Finally, persecution and suffering also come from our flesh and the devil. James doesn’t highlight the flesh here, though he has in past chapters, but I think much of my persecution comes from within, by my old sinful nature, the passions that are at war within me to put self first, to gratify my own desires. Fighting the sinful flesh is a constant and wearying battle. And then there’s the devil, who prowls around us like a roaring lion, seeking someone to devour. Job was not persecuted for his faith by man, but by Satan himself with God’s commissioning, which brought about great physical and emotional suffering.
If the pressure outside James’s readers’ church weren’t enough, it seems the church members in James’ day were taking out their frustrations with these persecutions on each other (see v.9). I can relate. I do that in my own family. If I’ve had a rough day of dealing with the kids’ and my own sin, I’m more likely to grumble against my husband. If I’ve had a rough week, I’m more likely to complain if I have to serve in an inconvenient way at church or if things aren’t done in the service or in the body according to my liking. That’s more evidence of flesh/spirit war on for my heart.
I’m sure you could think of your own applications according to ways you suffer or are persecuted, and I don’t mean to pile on more by adding my thoughts. But I wanted to think specifically to encourage us not to be asleep with regards to persecution in our lives and the lives of Christians around the world. James has warned us back in chapter 1 that we will face trials of various kinds. If we’re not expecting them, I think we are more likely to respond to them with knee-jerk reactions, with our feelings and outrage, with our self-righteous indignation instead of with the patience James is exhorting us to here. Whether our suffering is comparatively large or small, a God-glorifying response should be our goal.
So how can we be patient instead of despairing? Patient, instead of demanding our rights and tearing down others? Slow to anger instead of grumbling against one another in heated times? James gives us in this passage at least three tools to endure persecution and suffering Biblically. We’ll discuss these three and then we’ll close. First, consider your reward in doing so, second consider God’s judgment, third consider God’s character.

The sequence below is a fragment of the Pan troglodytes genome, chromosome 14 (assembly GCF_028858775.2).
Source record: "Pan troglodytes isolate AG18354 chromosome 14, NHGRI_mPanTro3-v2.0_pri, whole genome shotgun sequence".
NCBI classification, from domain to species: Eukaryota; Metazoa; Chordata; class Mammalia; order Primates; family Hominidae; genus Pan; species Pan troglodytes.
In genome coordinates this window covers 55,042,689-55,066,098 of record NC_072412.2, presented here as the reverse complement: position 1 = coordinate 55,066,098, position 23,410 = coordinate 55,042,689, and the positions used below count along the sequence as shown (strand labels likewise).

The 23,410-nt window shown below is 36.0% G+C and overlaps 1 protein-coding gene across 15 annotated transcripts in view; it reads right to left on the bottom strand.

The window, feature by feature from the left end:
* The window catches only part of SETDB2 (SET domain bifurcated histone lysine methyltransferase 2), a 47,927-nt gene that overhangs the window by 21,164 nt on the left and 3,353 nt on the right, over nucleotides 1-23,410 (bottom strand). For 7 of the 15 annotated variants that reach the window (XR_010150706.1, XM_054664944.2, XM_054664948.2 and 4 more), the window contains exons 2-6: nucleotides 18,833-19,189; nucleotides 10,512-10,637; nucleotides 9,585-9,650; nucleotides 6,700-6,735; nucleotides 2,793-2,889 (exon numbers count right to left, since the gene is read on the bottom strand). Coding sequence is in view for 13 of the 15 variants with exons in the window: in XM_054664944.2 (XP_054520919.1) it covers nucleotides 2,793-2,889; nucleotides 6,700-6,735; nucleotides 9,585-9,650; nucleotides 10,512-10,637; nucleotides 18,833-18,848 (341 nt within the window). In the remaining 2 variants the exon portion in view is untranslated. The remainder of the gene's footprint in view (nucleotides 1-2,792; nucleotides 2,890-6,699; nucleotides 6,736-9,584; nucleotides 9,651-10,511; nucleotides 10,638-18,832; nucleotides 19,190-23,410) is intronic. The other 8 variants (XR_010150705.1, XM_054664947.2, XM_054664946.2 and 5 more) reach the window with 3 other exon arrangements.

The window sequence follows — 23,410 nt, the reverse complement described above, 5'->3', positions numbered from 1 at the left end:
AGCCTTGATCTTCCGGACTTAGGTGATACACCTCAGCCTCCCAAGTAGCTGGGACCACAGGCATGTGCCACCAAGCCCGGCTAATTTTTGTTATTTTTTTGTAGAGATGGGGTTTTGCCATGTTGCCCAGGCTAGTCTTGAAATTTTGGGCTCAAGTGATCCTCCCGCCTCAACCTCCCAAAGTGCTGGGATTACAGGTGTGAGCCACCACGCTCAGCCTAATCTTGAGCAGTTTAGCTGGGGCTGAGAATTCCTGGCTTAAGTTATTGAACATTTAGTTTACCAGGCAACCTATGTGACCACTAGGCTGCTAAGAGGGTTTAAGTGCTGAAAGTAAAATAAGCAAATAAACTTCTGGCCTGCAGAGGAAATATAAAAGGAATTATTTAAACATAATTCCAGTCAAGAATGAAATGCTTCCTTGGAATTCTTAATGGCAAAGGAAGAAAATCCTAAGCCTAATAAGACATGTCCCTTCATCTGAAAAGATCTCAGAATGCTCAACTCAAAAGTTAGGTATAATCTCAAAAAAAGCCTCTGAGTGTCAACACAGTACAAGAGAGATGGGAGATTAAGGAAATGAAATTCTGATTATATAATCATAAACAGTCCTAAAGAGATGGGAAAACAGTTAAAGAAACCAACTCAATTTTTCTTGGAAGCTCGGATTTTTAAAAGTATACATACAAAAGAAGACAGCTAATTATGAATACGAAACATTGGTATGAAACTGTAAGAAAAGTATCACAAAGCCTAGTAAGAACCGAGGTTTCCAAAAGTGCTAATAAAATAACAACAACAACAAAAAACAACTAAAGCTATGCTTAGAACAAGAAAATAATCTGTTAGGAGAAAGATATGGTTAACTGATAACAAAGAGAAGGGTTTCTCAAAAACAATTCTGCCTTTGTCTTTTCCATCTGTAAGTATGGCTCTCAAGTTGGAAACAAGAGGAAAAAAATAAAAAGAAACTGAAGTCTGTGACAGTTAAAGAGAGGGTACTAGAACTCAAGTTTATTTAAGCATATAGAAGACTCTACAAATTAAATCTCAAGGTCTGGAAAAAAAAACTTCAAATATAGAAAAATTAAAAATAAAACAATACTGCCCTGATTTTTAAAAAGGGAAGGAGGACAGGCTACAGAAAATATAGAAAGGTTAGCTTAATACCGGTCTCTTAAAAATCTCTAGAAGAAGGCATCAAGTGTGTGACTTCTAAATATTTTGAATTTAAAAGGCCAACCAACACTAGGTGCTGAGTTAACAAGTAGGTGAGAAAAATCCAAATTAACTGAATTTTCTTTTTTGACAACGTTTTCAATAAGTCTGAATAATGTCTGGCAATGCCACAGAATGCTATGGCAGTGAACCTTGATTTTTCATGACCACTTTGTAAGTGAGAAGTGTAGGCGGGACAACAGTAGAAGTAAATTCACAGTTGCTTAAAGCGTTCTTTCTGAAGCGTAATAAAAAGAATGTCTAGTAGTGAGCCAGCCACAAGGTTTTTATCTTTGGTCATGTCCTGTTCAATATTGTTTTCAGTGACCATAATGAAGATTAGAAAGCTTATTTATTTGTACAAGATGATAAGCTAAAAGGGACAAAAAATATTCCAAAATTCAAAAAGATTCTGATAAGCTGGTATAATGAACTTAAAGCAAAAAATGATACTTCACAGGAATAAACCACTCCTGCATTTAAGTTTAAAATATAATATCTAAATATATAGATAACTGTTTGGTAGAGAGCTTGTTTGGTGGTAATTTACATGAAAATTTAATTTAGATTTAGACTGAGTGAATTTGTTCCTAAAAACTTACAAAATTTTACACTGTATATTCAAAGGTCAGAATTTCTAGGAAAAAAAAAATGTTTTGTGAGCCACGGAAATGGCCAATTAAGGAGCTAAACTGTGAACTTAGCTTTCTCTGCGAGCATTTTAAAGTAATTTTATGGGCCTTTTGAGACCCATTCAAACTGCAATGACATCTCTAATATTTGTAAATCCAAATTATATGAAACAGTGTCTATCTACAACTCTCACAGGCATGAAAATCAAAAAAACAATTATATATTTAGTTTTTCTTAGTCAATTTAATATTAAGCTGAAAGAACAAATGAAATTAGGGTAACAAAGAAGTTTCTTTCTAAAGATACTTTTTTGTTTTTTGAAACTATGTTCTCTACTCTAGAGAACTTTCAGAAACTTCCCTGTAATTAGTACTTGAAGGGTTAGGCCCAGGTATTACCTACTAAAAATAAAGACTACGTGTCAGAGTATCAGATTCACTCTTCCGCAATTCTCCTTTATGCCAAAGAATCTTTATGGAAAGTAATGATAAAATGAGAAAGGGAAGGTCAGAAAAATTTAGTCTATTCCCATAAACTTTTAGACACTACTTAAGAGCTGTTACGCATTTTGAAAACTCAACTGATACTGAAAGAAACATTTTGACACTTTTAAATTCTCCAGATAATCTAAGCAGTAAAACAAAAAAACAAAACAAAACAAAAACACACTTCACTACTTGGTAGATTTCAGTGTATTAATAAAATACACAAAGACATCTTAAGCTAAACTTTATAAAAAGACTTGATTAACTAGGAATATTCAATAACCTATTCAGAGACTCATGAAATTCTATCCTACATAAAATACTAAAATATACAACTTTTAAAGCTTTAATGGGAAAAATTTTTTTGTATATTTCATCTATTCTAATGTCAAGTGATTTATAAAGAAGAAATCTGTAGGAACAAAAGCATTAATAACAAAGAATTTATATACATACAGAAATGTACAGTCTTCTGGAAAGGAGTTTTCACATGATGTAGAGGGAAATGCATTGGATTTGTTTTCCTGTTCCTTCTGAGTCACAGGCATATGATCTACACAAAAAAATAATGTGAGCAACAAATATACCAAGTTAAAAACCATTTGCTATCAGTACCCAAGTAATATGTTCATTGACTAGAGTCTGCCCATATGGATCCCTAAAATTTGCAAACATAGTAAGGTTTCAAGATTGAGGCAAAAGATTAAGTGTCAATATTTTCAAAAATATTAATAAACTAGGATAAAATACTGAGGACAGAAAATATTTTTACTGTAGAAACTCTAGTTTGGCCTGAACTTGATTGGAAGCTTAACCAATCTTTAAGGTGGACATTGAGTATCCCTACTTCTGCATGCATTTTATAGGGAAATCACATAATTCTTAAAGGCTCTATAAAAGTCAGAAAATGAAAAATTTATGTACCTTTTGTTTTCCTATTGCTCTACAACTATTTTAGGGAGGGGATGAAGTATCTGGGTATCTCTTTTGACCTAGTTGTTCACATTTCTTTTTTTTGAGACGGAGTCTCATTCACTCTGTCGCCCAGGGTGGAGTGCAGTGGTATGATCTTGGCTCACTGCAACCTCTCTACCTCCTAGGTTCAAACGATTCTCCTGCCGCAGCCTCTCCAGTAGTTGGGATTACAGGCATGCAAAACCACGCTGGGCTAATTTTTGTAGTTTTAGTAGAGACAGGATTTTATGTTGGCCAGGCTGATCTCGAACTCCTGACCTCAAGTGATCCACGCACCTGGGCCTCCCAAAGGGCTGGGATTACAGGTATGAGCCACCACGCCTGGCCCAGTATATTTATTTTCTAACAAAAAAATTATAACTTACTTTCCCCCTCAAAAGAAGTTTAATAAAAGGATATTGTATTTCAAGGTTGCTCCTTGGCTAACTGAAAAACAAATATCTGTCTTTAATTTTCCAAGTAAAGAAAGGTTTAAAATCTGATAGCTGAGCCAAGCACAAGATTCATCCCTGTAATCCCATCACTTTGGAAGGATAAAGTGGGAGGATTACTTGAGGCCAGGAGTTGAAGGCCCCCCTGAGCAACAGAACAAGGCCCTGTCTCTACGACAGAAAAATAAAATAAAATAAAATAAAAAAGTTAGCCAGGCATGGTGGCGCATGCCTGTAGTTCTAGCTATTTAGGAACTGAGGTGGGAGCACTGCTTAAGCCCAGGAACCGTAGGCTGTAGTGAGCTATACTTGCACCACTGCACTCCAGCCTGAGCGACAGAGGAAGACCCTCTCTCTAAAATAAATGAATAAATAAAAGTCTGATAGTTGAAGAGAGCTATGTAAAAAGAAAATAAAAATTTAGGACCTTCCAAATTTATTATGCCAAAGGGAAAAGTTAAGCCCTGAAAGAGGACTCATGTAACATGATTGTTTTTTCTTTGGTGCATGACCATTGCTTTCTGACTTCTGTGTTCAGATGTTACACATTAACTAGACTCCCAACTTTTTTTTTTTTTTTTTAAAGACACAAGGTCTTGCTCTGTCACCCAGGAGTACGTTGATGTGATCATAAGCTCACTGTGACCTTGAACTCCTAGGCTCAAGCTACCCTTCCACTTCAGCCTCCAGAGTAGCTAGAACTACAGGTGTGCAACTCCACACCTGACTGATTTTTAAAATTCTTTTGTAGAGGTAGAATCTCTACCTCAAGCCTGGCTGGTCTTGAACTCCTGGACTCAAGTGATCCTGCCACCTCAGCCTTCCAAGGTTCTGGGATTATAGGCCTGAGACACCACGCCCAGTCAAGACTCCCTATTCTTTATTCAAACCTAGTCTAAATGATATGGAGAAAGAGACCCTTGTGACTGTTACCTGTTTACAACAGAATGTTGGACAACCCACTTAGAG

So first, considering our reward helps us be patient and steadfast in suffering. Do not assume or take lightly the rewards that God promises to those who remain steadfast in Him. The Bible is chock-full of promises of rewards for those who remain faithful to God. I think that’s what James is pointing us to when he talks about the prophets who looked ahead to the city that was to come and to the love and joy and riches that awaited them with God. Their reward from God, though they couldn’t yet see it, was as real to them as the discomfort of their suffering which they could see and hear and feel. And also Job, who endured the loss of all things, but then He was given back twice what he had and God prospered him more even more than before it says. Sometimes when my husband and I have talked about Jesus coming again, he’s said, “It’ll be like Christmas!” I’ve always thought that was kind of silly, but, it’s actually Biblical. Like a child on Christmas day receiving the rewards of his patience, so we are when Jesus comes back.
James’s examples of Job and the prophets point us to the truth that no matter what battles, persecutions, trials, and struggles we may face here, we already know the outcome: God wins! And if we are in Christ, we win along with Him. Jesus Christ, for the joy set before Him conquered sin and death and all evil on the cross. His victory will bring us to that day when the dim glass is removed from our eyes and we experience the fullness of joy and the pleasures that await us forever more at God’s right hand.
This helps us in trial not to sinfully take matters into our own hands. To get angry, to grumble, to demand our rights, to get anxious, thinking we must do something in order to right the wrongs done to us. Pastor Michael recently recommended a book called “The World is Not Ours to Save” (Wigg-Stevenson). I love this quote from it:
“[E]very blow we land on the jaw of this or that evil is actually a hammer stroke forging the shackles around our theological imagination, binding us to the idea that the kingdom [of God] is won through human power. It is not,”